At today’s roundtable, we discussed three major trends and opportunities for 2012 and also worked with an entrepreneur from Europe.
Our audience of readers is full of entrepreneurs. And what do entrepreneurs do? They market and they sell. Well, at the very heart of the marketing and selling problem is the concept of lead generation. Once upon a time, it was a rather straightforward exercise of collecting names and mailing addresses, and then running direct mail campaigns. As the Internet became mainstream, this was largely replaced (at least in the universe we live in) by email marketing campaigns, so the key information was the email address of a lead.
Today, the problem has once again changed definition. Suspects and prospects are everywhere in the vast realm of social media, watching, reading, commenting, engaging. And to engage effectively with them, we need to reach them through all those various channels.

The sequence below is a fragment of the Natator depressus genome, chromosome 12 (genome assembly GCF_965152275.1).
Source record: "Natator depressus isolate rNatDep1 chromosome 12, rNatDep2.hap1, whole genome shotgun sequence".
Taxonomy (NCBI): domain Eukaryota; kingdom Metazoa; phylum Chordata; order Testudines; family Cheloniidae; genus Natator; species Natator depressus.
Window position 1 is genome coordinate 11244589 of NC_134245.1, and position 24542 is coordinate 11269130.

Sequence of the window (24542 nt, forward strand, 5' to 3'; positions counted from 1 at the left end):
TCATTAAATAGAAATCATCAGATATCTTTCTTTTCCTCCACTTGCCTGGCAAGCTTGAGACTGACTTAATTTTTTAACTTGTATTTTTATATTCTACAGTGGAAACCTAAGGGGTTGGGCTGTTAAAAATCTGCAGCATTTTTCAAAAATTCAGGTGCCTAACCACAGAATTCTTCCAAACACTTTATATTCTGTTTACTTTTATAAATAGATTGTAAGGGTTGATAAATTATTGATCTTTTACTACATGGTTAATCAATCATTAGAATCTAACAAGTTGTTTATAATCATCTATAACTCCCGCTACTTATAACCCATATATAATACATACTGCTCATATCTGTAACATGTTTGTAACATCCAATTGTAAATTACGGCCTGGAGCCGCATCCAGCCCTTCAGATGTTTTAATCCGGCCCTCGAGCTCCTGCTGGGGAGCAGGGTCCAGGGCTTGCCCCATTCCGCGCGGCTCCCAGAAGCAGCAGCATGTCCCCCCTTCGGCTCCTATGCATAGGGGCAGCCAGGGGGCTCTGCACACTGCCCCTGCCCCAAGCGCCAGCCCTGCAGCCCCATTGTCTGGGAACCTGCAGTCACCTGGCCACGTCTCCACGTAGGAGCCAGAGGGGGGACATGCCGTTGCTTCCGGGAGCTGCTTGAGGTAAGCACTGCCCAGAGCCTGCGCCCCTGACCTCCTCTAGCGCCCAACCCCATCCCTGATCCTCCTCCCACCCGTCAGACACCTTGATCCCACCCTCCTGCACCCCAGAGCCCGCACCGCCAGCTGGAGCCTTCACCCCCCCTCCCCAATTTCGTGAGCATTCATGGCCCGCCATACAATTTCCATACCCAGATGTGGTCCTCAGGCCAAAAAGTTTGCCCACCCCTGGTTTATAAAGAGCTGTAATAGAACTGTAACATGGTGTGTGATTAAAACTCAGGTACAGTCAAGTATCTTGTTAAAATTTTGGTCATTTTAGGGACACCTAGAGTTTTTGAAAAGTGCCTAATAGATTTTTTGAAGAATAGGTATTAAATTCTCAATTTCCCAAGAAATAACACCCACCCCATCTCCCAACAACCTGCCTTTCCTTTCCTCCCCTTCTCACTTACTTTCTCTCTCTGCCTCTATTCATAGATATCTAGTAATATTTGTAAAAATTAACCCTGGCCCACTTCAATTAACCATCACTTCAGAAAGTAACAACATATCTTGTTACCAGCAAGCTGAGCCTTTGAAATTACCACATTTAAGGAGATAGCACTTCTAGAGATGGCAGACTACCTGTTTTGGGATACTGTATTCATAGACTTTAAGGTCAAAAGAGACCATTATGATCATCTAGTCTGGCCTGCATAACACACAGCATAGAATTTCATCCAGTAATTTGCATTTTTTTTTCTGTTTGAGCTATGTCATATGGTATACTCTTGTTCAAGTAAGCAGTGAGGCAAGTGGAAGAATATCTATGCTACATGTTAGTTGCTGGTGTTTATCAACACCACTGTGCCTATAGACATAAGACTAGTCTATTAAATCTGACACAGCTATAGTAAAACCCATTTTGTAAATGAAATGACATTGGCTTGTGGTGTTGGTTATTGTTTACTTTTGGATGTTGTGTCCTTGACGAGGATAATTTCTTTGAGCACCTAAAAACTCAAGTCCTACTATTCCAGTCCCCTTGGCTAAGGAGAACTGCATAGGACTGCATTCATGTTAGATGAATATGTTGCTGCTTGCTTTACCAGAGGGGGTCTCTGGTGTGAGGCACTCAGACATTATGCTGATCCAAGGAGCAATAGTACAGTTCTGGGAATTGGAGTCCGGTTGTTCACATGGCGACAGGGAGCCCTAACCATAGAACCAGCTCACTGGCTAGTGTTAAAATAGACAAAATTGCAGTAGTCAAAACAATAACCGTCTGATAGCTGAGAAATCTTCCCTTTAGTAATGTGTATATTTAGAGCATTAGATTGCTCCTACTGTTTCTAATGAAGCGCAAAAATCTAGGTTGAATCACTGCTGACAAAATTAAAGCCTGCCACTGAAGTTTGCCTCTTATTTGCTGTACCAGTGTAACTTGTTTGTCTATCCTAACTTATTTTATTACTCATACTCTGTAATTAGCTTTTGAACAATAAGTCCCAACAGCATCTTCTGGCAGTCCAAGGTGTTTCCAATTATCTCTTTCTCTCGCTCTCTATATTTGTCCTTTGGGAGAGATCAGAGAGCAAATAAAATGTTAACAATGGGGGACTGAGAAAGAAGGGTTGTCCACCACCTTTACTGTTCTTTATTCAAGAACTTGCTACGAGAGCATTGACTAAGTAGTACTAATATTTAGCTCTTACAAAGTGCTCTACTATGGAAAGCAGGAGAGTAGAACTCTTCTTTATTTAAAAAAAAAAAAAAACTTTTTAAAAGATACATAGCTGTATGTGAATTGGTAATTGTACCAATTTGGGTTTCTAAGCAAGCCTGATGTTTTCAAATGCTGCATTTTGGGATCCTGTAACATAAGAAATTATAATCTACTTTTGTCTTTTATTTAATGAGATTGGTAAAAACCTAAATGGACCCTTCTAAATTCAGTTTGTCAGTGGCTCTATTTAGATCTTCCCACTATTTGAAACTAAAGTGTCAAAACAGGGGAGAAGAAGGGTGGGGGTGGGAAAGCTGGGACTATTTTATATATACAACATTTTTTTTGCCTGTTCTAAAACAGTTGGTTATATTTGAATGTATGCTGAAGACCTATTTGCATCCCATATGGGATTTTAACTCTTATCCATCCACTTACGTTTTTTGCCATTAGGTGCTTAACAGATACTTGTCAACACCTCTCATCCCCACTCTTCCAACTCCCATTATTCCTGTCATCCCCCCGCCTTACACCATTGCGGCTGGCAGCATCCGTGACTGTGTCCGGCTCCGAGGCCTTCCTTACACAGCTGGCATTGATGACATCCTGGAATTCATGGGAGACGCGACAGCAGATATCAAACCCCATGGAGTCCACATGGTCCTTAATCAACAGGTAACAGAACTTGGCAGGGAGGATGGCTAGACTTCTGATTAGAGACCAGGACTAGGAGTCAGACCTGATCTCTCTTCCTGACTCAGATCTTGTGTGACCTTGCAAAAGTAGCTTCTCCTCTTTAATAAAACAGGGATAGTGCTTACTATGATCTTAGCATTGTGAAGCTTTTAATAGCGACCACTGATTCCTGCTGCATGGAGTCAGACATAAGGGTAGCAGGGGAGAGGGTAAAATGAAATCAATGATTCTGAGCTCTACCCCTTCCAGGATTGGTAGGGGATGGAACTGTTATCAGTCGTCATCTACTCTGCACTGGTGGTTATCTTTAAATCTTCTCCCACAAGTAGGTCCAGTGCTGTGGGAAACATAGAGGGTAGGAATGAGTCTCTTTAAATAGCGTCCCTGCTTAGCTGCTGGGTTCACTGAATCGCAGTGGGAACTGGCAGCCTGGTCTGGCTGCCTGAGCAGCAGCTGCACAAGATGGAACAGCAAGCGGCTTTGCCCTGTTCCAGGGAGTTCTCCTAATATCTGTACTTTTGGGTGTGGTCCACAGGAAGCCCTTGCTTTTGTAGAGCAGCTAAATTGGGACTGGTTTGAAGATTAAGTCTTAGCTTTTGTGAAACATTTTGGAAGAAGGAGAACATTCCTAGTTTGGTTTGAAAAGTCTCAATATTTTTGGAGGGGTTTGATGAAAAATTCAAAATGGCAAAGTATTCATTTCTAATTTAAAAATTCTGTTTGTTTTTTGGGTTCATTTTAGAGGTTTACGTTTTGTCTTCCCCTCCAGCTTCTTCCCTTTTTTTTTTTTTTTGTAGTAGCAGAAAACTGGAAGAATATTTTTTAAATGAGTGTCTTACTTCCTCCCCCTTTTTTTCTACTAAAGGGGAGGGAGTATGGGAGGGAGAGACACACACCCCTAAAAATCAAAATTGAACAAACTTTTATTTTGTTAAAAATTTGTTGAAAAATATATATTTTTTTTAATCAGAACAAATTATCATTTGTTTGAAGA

So, the definition of a lead database has expanded from being Name, Address, Email ID, Phone No, etc., to include Twitter handle, LinkedIn profile, Facebook profile, blog URL, and more.
Yet, the process of generating such lists with all the Social Contact data remains cumbersome, time-consuming, and necessarily manual. Very little by way of technology has been applied to the problem thus far.
It needs to be. You can participate in the discussion here: Social Contacts: A Hairy Open Problem. Note: There are technology limitations, which were discussed to some extent at today’s roundtable, and quite possibly, the solution is a somewhat manual one. Nonetheless, this IS a significant business opportunity.
Too Much Unmonetized Ad Inventory
If you are a content producer or a freemium app or game developer, you would know, instantly, what I am talking about. There is WAY too much ad inventory out there. Too many eyeballs that are not getting adequately monetized; major publishers sitting on top of huge masses of unmonetized impressions; game developers monetizing, barely, 1% to 2% of their traffic; app developers similarly struggling to convert free users to premium.